What happens with OpenCL is lazy allocation. The allocation happens only when the driver knows where to allocate. Thus, create buffer only specifies the requested size, but not who is going to use it. When you call a write command or a kernel that make use of the buffer along with a device an actual allocation takes place. Note that this can cause allocation errors on write or kernel launch due to the device running out of memory, despite the create buffer succeeding, memory allocation size problems and you may need to use different contexts for different devices, or one context for different devices under different scenarios for best performance. It will also cause a delay on first call to write or kernel as that call will also include the overhead for the malloc.

As for memory transfer speed, PCI-E gen 2 X16 has a theoretical limit of 8GB/s. Practical, that drops to around 5.5GB/s on pinned memory and 2.5GB/s-4.5GB/s on unpinned memory (performance can vary widely on different systems). This is due to latency, communication overhead and a bunch of other parameters.

PCI-E gen3 should go up to 16GB/s theoretical, which means 10-12 GB/s practical (pinned memory again).


I do not remember where I read all this about consistency inside a context, but I’ll try to find it. The only thing mentioned about this inside the spec is under memory model at the very end:

“Memory consistency for memory objects shared between enqueued commands is enforced at a synchronization point.”

This could easily (and not completely) summarize what I’ve been saying, although it can also refer to consystency on a single device. Nontheless, I’ll try to find the source of this information.

Just some follow up now that I have added more precise trace instrumentation to my test code.

When it comes to actual transfer over the PCIe bus as measured by a blocking call to clEnqueueReadBuffer() and clEnqueueWriteBuffer, I see 6.7 GB/s each direction to an AMD Radeon HD 5770. This data is following an initial priming cycle.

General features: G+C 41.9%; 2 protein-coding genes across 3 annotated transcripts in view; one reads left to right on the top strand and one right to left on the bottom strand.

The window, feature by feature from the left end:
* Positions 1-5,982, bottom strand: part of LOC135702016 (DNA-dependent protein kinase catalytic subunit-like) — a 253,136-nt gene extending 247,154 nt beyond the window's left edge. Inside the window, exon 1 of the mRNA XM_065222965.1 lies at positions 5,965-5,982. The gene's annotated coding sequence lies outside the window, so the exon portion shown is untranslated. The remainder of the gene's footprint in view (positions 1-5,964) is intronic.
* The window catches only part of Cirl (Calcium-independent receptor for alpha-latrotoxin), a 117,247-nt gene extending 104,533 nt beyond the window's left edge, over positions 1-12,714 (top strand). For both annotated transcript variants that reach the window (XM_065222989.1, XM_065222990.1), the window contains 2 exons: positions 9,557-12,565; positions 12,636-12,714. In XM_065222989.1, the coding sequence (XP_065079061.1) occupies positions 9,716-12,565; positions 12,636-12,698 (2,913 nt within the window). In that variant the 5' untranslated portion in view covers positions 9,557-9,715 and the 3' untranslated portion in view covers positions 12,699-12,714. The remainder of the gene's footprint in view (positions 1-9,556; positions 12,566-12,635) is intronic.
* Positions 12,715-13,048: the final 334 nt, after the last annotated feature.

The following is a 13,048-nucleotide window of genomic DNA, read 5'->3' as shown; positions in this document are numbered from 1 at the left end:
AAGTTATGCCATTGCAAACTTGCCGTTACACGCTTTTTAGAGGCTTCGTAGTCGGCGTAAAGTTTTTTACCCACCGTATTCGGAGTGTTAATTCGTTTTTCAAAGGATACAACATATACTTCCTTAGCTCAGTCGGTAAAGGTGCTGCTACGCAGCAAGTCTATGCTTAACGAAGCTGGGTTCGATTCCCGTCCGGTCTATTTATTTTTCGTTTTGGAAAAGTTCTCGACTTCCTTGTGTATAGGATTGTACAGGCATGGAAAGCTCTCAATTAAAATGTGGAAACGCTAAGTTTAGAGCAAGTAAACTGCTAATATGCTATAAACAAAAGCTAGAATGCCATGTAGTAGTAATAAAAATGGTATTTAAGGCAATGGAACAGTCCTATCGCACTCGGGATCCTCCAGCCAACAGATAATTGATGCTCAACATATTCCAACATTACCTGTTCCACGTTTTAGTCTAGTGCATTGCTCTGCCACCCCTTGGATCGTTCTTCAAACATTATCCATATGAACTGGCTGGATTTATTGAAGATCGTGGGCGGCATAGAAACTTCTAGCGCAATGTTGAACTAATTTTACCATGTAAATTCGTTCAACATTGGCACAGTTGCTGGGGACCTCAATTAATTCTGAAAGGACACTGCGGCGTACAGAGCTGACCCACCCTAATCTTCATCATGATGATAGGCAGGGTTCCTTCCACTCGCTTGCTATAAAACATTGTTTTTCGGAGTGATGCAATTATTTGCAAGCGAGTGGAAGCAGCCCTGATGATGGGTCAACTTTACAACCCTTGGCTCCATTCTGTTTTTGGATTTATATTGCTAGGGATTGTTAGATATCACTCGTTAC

My observed transfer rate is going up several factors because it turned out my kernel execution time was much longer than I expected / it should be. The main issue turned out to be not doing adjacent access to global memory from my work items. I have a 2D kernel. When I made a trivial change to make it a 1D kernel with the same memory accesses and computation, the execution time went down by a factor of 10. There must be an issue with how I compute a 2D work-item’s offset into the global array versus how OpenCL groups work items. I’m computing 2D array offset in row-major form. I would think that compute devices would execute work items in the same way, progressing among the highest dimension the fastest. Based on my observation, my assumption is probably wrong. Does the OpenCL spec actually address this?
More explicitly, say you had a 4x4 ND range of work items and a compute device with four cores in a workgroup 0-3. In what order would the work items be processed by the cores 0-3?

Aside about CPU device execution: I noticed that the first ND Range execution per host thread takes almost one hundred times longer than subsequent ones. This is for 1M work items in the ND Range. I think it is notable (i.e. I’m baffled) that this initial start-up overhead is per calling thread not just for the very first clEnqueueNDRangeKernel() call on the same command queue. I think CPU OpenCL work items are processed by the OS as light-weight threads. I have a hypothesis that creating these threads and the infrastructure to support them is duplicated for every host calling thread.

I don’t have data for my Quadro 4000 because I upgraded to Lion 10.7 over the weekend and learned that there is no longer OpenCL support for that card. :(

The overhead on the first ndrange call is probably due to two things

  1. Memory allocation for the output buffer is done on the first kernel call. You can allocating it as r/w and do an enqueue write to it before the call to force allocation and see if that changes the running time.
  2. Final compilation of the kernel from ptx to binary and loading it into the gpu also happens on the first call. The compilation should only happen when you change the kernel and after that it should be cached though.

Ah. #1 explains perfectly why I see the long call time for the first kernel execution per thread. Each of my three threads has its own read-only input buffer and write-only output buffer. Thanks.